Saturday, April 23, 2011

easter redux

I’ve said it before, but I guess there’s nothing wrong with repetition.  Easter is a difficult time for me.  I found myself getting vaguely irritated at the world on Friday, Good Friday, for no apparent reason, until it occurred to me what was going on.  Listening to the heart-felt words of people I love and respect as they talked or blogged about what Easter weekend means to them reminded me of what it once meant to me, and how difficult it was to leave that behind, and how unsure I am at times if I’m doing the right thing.  And of course I’m not doing The Right Thing, the thing that everyone should do, as if there were one right thing, or even a dozen right things. 

So eventually it occurred to me to pray about it.  I pray, as in connecting with "what I think of as God" in a sort of shorthand way, pretty frequently.  Usually wordlessly, either asking for blessing or renewed energy for someone else, or acknowledging a sense of gratitude or wonder.  There are also moments where I (metaphorically) sit down before something much larger than my ego-bound definition of myself and “lay my burdens down”—a momentary respite from stress, from feeling responsible for everything around me.  All of those I think of as prayer.

But I don’t very often pray in the way I used to mean the word back when I was an Evangelical:  as in using distinct words to directly address a being or Being who exists separately from myself—in fact, I can’t even remember the last time I prayed that way.  I'm not even sure that I believe that it works. But I did it Friday afternoon, and although it would sound silly if I repeated the experience, it was re-affirming for me.  I’m on my path.  I’m OK with this.  Maybe I was just talking to myself, to my own unconscious, but it worked for me.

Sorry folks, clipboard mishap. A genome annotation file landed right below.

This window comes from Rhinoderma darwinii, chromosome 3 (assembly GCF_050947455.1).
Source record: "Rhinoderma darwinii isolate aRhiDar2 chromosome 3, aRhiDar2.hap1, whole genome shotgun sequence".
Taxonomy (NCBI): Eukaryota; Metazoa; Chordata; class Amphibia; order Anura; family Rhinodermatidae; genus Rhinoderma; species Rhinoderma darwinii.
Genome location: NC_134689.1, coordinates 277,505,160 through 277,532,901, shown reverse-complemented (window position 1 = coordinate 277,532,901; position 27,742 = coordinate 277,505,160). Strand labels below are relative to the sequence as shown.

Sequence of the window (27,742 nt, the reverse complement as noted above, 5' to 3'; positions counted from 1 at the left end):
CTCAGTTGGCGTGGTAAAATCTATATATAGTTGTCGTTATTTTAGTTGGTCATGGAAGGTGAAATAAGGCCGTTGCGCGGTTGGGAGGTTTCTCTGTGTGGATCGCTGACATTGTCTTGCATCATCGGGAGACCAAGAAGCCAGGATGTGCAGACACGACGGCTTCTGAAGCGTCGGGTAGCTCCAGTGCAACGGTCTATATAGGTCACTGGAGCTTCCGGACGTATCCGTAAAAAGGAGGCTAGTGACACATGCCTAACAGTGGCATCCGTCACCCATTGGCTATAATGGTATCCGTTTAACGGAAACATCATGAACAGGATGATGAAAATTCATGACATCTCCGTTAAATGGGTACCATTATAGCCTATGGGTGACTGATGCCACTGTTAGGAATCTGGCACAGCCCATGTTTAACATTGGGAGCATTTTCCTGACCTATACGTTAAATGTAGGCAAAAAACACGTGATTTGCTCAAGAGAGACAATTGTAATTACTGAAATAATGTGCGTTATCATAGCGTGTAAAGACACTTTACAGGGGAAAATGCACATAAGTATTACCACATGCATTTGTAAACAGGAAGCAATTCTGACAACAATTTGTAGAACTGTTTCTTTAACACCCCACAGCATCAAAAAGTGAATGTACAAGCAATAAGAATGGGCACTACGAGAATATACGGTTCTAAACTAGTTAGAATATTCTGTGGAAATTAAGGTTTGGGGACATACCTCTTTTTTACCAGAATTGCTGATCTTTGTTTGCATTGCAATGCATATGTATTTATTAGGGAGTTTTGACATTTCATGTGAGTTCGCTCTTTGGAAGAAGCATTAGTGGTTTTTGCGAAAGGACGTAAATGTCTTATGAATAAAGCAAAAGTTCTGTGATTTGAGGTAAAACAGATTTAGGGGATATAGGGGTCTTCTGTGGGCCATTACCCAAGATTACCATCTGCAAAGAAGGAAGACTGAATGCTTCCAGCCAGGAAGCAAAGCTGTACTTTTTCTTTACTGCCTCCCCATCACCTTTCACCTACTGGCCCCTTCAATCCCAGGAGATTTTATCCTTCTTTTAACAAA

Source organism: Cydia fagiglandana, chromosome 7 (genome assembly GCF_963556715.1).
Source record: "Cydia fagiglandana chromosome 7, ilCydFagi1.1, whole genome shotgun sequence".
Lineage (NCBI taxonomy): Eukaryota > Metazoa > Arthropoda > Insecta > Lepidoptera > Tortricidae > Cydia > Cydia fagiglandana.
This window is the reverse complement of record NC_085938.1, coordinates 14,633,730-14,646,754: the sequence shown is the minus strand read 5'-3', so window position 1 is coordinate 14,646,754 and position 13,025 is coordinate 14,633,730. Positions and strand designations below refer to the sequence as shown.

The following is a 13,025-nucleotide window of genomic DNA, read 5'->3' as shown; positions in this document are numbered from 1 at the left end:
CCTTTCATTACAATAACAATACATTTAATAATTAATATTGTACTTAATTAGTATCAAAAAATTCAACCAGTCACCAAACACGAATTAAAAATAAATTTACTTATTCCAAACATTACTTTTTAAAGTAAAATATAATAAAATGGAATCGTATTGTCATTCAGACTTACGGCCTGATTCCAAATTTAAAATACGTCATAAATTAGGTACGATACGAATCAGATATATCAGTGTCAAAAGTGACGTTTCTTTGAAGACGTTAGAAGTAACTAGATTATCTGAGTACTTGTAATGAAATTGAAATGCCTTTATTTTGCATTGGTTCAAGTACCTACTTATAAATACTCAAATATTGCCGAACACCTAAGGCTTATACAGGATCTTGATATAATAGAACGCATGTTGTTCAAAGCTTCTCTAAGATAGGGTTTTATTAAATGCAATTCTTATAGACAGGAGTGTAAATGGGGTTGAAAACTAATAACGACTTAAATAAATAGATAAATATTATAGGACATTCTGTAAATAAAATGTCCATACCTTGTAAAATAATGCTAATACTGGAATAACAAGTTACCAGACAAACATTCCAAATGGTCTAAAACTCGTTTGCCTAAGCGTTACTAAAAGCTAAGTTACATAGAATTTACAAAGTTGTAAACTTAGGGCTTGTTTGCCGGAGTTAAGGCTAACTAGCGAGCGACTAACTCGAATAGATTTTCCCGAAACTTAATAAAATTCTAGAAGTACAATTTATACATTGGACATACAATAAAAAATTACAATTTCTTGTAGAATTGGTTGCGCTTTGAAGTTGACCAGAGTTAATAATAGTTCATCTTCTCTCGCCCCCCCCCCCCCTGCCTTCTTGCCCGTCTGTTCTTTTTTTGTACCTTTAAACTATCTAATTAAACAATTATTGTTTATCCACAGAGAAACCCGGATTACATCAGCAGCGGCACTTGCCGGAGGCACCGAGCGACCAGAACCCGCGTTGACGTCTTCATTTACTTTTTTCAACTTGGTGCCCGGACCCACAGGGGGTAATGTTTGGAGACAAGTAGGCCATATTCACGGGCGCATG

But that doesn’t stop the yearning I feel to connect with the many people I love who believe in the literal meaning of this most momentous of Christian holidays (holy days), and who find a great deal of spiritual renewal specifically in the literal interpretation of the Easter story.  I do find a great deal of metaphoric meaning in the Easter story, but I’m no longer capable of finding meaning in the literal-ness.  I went on and on about this a few years ago—it’s not that I don’t believe in the literal Resurrection.  I’ve seen too many nonrational things happen to do that.  It’s just that the literal meaning of the event, the literal interpretation of any Scripture, is no longer what motivates me. And that very literal-ness is exactly what motivates an Evangelical Christian.

But there's no going back.  I don't even want to.  I just feel this .... sadness every year on Easter.

1 comment:

  1. "I'm on my path. I'm okay with this. THAT, my dear, is the key to this post. Yes, you do have a sadness, but it is more of a loss. As the years go by grief lessens, allow that grieving to process itself out. Then enjoy the path that you have chosen.
    Try the "we are different but the same" mode.